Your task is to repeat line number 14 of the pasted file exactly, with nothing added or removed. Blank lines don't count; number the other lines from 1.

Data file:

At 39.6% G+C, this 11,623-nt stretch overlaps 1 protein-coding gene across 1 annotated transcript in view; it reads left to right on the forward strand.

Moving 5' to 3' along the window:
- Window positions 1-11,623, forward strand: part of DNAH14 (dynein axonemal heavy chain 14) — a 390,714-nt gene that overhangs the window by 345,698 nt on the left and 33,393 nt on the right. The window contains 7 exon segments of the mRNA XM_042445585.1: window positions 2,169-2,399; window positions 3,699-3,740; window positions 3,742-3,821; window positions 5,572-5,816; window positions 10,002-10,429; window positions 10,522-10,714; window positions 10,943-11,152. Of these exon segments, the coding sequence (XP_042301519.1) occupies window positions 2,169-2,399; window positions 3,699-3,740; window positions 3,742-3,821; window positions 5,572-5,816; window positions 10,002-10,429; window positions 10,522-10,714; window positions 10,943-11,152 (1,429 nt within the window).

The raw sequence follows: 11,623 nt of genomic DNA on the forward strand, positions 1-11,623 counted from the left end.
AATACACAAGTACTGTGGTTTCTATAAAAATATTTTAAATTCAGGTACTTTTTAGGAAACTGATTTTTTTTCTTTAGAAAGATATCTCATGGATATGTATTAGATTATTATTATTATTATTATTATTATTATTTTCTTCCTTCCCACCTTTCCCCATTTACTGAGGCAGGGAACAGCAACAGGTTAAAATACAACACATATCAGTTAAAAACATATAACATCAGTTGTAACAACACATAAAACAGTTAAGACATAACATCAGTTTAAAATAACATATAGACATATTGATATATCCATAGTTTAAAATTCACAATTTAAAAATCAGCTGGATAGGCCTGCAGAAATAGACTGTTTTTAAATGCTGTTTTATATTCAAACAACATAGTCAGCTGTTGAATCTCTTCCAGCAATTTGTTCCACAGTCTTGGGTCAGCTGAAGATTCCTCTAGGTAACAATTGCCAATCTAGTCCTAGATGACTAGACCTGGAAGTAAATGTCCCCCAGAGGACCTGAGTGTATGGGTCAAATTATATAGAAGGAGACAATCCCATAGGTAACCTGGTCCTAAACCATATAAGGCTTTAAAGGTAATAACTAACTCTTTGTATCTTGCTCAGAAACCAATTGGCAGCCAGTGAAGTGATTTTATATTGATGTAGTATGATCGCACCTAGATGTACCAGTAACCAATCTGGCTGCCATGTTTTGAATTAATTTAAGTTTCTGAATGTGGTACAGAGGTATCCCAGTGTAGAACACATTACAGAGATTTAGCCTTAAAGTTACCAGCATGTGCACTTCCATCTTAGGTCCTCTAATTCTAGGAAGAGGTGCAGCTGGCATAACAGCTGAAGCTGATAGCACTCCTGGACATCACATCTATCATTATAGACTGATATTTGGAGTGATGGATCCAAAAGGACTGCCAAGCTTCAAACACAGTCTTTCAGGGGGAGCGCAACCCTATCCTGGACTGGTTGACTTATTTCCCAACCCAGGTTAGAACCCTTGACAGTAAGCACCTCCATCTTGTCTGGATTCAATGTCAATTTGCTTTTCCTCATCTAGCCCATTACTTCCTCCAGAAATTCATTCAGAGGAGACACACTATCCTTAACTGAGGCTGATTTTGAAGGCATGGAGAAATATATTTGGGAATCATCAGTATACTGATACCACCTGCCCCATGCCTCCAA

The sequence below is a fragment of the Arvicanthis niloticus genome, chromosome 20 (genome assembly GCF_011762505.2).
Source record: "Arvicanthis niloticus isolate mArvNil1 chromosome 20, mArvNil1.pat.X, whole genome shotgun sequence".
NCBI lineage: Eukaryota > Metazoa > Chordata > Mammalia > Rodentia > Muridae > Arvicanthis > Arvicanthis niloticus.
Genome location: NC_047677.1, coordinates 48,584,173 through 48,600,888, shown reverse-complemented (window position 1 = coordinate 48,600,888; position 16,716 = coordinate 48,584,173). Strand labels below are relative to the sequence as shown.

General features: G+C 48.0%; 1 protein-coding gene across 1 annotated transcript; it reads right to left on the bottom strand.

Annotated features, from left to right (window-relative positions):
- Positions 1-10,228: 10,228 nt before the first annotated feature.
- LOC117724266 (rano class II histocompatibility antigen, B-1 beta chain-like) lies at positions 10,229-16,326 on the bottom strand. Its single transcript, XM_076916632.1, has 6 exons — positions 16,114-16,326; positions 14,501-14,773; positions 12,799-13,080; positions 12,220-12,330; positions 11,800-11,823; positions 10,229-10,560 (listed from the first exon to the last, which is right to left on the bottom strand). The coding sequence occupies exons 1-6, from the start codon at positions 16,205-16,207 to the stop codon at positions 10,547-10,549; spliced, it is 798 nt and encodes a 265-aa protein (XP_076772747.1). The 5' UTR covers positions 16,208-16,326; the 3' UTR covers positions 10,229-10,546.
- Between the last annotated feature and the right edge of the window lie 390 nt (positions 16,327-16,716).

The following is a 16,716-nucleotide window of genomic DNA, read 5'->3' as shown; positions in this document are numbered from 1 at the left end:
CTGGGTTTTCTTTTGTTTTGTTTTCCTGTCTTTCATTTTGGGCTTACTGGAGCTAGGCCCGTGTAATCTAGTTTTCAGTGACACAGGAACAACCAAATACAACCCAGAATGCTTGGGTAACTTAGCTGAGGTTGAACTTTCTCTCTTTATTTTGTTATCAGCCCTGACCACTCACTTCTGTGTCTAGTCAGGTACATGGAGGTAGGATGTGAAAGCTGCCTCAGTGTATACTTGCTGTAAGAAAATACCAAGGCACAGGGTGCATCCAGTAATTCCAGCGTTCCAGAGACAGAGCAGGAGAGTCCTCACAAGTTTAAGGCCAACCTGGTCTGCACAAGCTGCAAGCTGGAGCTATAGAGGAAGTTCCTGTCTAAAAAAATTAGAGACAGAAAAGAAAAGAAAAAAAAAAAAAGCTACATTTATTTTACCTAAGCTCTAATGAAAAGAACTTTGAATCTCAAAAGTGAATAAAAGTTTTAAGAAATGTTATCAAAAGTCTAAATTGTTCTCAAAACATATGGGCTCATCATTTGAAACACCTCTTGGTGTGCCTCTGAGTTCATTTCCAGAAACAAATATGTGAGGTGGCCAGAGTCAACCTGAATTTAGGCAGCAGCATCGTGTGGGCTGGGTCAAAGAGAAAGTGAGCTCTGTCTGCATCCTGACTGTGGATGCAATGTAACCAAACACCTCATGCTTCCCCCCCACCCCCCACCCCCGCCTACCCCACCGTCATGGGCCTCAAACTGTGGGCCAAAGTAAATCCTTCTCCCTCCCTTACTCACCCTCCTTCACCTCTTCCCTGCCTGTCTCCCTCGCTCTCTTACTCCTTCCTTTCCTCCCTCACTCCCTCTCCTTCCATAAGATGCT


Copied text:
- Between the last annotated feature and the right edge of the window lie 390 nt (positions 16,327-16,716).